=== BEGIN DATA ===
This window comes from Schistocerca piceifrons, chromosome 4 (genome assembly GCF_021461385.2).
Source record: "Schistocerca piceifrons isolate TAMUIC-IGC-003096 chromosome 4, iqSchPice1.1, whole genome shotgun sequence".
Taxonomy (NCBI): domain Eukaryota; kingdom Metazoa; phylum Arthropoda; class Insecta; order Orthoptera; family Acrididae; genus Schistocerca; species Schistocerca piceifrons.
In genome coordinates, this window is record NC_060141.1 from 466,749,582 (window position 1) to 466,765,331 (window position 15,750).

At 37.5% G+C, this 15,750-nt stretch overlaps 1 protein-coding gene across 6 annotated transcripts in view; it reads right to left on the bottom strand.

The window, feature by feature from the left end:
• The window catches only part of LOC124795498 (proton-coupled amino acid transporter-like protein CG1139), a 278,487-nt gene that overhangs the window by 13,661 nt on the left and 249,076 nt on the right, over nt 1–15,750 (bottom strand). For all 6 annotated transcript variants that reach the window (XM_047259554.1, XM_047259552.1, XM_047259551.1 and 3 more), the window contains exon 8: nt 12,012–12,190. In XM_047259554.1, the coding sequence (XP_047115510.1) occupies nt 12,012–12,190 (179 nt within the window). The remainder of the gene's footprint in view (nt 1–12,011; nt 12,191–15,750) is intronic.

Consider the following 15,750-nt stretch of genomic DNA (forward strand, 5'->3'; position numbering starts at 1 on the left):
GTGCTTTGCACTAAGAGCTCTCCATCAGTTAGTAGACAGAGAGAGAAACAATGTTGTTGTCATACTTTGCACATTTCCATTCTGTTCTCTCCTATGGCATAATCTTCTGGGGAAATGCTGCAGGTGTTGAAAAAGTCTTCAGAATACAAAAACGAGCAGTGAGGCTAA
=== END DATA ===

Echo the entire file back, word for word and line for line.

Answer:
This window comes from Schistocerca piceifrons, chromosome 4 (genome assembly GCF_021461385.2).
Source record: "Schistocerca piceifrons isolate TAMUIC-IGC-003096 chromosome 4, iqSchPice1.1, whole genome shotgun sequence".
Taxonomy (NCBI): domain Eukaryota; kingdom Metazoa; phylum Arthropoda; class Insecta; order Orthoptera; family Acrididae; genus Schistocerca; species Schistocerca piceifrons.
In genome coordinates, this window is record NC_060141.1 from 466,749,582 (window position 1) to 466,765,331 (window position 15,750).

At 37.5% G+C, this 15,750-nt stretch overlaps 1 protein-coding gene across 6 annotated transcripts in view; it reads right to left on the bottom strand.

The window, feature by feature from the left end:
• The window catches only part of LOC124795498 (proton-coupled amino acid transporter-like protein CG1139), a 278,487-nt gene that overhangs the window by 13,661 nt on the left and 249,076 nt on the right, over nt 1–15,750 (bottom strand). For all 6 annotated transcript variants that reach the window (XM_047259554.1, XM_047259552.1, XM_047259551.1 and 3 more), the window contains exon 8: nt 12,012–12,190. In XM_047259554.1, the coding sequence (XP_047115510.1) occupies nt 12,012–12,190 (179 nt within the window). The remainder of the gene's footprint in view (nt 1–12,011; nt 12,191–15,750) is intronic.

Consider the following 15,750-nt stretch of genomic DNA (forward strand, 5'->3'; position numbering starts at 1 on the left):
GTGCTTTGCACTAAGAGCTCTCCATCAGTTAGTAGACAGAGAGAGAAACAATGTTGTTGTCATACTTTGCACATTTCCATTCTGTTCTCTCCTATGGCATAATCTTCTGGGGAAATGCTGCAGGTGTTGAAAAAGTCTTCAGAATACAAAAACGAGCAGTGAGGCTAA